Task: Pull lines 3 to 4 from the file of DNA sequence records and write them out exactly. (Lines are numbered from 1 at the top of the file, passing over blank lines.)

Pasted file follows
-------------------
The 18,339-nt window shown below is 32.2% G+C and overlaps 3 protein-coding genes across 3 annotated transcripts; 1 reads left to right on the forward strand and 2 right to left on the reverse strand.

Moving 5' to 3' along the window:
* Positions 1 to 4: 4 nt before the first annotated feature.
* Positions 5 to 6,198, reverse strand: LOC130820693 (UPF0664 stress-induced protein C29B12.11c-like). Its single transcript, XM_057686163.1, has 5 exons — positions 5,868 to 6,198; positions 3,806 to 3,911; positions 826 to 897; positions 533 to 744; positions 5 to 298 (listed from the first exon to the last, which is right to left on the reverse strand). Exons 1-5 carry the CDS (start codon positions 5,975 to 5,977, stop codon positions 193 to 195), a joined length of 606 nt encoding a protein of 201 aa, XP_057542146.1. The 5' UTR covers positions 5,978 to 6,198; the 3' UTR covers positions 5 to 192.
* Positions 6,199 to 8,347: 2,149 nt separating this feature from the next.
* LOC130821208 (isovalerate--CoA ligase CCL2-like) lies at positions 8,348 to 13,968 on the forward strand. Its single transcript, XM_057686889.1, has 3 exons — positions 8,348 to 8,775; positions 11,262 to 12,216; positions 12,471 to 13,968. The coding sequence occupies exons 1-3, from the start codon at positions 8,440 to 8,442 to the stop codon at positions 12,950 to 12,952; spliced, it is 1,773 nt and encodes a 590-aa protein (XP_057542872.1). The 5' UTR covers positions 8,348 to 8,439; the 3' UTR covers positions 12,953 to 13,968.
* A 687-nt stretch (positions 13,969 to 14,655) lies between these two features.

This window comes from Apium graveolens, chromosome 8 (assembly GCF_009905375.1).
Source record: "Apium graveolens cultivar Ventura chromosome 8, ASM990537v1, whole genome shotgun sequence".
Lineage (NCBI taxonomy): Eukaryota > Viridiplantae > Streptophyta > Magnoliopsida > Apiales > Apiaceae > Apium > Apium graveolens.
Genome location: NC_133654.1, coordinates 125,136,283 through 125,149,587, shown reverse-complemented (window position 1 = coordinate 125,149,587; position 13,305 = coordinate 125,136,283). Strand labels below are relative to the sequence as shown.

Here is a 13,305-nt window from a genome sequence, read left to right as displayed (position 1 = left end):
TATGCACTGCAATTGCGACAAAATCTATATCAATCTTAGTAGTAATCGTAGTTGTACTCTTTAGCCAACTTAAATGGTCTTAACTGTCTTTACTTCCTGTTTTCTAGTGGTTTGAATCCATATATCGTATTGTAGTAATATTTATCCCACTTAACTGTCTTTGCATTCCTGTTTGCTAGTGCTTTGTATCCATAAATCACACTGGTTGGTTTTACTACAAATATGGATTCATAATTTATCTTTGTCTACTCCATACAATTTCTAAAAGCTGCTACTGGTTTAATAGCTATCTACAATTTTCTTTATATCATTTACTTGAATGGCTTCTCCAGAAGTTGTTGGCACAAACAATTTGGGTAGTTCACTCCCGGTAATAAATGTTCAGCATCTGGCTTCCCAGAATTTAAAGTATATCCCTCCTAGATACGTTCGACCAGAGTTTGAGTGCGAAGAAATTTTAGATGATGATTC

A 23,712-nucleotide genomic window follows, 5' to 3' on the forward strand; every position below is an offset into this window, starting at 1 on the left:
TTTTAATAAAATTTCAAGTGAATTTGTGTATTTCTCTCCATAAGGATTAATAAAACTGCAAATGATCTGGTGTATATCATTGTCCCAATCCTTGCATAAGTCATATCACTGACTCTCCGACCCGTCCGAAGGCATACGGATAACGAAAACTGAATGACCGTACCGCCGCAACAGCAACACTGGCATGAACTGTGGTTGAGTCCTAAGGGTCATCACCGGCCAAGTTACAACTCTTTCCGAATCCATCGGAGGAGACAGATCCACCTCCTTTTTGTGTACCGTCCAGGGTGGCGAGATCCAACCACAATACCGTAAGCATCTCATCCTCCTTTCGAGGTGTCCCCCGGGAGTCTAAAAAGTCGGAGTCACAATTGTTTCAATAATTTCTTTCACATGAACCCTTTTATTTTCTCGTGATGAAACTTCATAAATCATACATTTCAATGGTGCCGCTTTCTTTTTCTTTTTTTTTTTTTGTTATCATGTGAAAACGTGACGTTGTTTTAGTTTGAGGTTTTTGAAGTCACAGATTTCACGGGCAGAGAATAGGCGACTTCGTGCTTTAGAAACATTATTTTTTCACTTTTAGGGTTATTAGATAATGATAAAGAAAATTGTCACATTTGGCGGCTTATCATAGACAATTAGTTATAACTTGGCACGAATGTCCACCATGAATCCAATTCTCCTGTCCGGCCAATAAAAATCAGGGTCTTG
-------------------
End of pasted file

* Positions 1 to 4: 4 nt before the first annotated feature.
* Positions 5 to 6,198, reverse strand: LOC130820693 (UPF0664 stress-induced protein C29B12.11c-like). Its single transcript, XM_057686163.1, has 5 exons — positions 5,868 to 6,198; positions 3,806 to 3,911; positions 826 to 897; positions 533 to 744; positions 5 to 298 (listed from the first exon to the last, which is right to left on the reverse strand). Exons 1-5 carry the CDS (start codon positions 5,975 to 5,977, stop codon positions 193 to 195), a joined length of 606 nt encoding a protein of 201 aa, XP_057542146.1. The 5' UTR covers positions 5,978 to 6,198; the 3' UTR covers positions 5 to 192.